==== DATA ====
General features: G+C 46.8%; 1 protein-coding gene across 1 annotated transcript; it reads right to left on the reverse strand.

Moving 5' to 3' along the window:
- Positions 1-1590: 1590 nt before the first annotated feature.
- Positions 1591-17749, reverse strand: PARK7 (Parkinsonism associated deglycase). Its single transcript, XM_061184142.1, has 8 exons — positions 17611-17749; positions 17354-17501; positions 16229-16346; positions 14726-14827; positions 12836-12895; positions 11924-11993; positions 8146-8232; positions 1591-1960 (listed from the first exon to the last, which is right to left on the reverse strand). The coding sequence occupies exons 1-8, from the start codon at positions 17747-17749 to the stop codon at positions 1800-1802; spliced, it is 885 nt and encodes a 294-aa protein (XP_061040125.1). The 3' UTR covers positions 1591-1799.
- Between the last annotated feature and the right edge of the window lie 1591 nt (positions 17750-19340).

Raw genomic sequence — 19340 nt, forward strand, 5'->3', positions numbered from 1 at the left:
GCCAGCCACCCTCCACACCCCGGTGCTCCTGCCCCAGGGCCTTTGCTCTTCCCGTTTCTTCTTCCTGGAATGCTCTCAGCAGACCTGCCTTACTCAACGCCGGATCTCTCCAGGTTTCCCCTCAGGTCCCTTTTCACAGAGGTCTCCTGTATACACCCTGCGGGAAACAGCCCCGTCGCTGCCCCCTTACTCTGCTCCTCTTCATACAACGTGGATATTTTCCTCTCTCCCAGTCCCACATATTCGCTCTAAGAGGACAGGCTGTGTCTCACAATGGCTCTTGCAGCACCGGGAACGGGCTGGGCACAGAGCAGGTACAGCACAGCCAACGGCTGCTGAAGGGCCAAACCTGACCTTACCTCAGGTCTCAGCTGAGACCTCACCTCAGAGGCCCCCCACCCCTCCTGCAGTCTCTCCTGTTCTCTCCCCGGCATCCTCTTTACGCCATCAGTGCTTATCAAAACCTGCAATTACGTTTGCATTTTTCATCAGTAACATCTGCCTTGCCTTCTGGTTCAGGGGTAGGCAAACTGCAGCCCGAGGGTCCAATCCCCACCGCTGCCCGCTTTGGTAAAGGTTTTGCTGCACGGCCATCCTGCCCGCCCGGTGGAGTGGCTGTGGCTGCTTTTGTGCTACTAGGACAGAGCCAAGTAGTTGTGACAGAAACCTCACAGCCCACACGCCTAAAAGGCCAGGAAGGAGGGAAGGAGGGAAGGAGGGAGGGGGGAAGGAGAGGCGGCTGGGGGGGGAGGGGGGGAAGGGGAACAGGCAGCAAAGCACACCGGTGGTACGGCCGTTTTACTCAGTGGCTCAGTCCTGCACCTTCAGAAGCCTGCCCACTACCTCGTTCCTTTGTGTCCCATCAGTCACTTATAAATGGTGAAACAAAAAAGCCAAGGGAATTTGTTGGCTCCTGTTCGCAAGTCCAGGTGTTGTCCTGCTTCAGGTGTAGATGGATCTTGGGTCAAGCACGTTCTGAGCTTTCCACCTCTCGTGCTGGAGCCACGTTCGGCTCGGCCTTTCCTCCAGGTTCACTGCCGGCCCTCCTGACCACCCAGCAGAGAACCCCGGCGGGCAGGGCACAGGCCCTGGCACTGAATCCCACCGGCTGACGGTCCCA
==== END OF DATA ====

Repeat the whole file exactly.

General features: G+C 46.8%; 1 protein-coding gene across 1 annotated transcript; it reads right to left on the reverse strand.

Moving 5' to 3' along the window:
- Positions 1-1590: 1590 nt before the first annotated feature.
- Positions 1591-17749, reverse strand: PARK7 (Parkinsonism associated deglycase). Its single transcript, XM_061184142.1, has 8 exons — positions 17611-17749; positions 17354-17501; positions 16229-16346; positions 14726-14827; positions 12836-12895; positions 11924-11993; positions 8146-8232; positions 1591-1960 (listed from the first exon to the last, which is right to left on the reverse strand). The coding sequence occupies exons 1-8, from the start codon at positions 17747-17749 to the stop codon at positions 1800-1802; spliced, it is 885 nt and encodes a 294-aa protein (XP_061040125.1). The 3' UTR covers positions 1591-1799.
- Between the last annotated feature and the right edge of the window lie 1591 nt (positions 17750-19340).

Raw genomic sequence — 19340 nt, forward strand, 5'->3', positions numbered from 1 at the left:
GCCAGCCACCCTCCACACCCCGGTGCTCCTGCCCCAGGGCCTTTGCTCTTCCCGTTTCTTCTTCCTGGAATGCTCTCAGCAGACCTGCCTTACTCAACGCCGGATCTCTCCAGGTTTCCCCTCAGGTCCCTTTTCACAGAGGTCTCCTGTATACACCCTGCGGGAAACAGCCCCGTCGCTGCCCCCTTACTCTGCTCCTCTTCATACAACGTGGATATTTTCCTCTCTCCCAGTCCCACATATTCGCTCTAAGAGGACAGGCTGTGTCTCACAATGGCTCTTGCAGCACCGGGAACGGGCTGGGCACAGAGCAGGTACAGCACAGCCAACGGCTGCTGAAGGGCCAAACCTGACCTTACCTCAGGTCTCAGCTGAGACCTCACCTCAGAGGCCCCCCACCCCTCCTGCAGTCTCTCCTGTTCTCTCCCCGGCATCCTCTTTACGCCATCAGTGCTTATCAAAACCTGCAATTACGTTTGCATTTTTCATCAGTAACATCTGCCTTGCCTTCTGGTTCAGGGGTAGGCAAACTGCAGCCCGAGGGTCCAATCCCCACCGCTGCCCGCTTTGGTAAAGGTTTTGCTGCACGGCCATCCTGCCCGCCCGGTGGAGTGGCTGTGGCTGCTTTTGTGCTACTAGGACAGAGCCAAGTAGTTGTGACAGAAACCTCACAGCCCACACGCCTAAAAGGCCAGGAAGGAGGGAAGGAGGGAAGGAGGGAGGGGGGAAGGAGAGGCGGCTGGGGGGGGAGGGGGGGAAGGGGAACAGGCAGCAAAGCACACCGGTGGTACGGCCGTTTTACTCAGTGGCTCAGTCCTGCACCTTCAGAAGCCTGCCCACTACCTCGTTCCTTTGTGTCCCATCAGTCACTTATAAATGGTGAAACAAAAAAGCCAAGGGAATTTGTTGGCTCCTGTTCGCAAGTCCAGGTGTTGTCCTGCTTCAGGTGTAGATGGATCTTGGGTCAAGCACGTTCTGAGCTTTCCACCTCTCGTGCTGGAGCCACGTTCGGCTCGGCCTTTCCTCCAGGTTCACTGCCGGCCCTCCTGACCACCCAGCAGAGAACCCCGGCGGGCAGGGCACAGGCCCTGGCACTGAATCCCACCGGCTGACGGTCCCA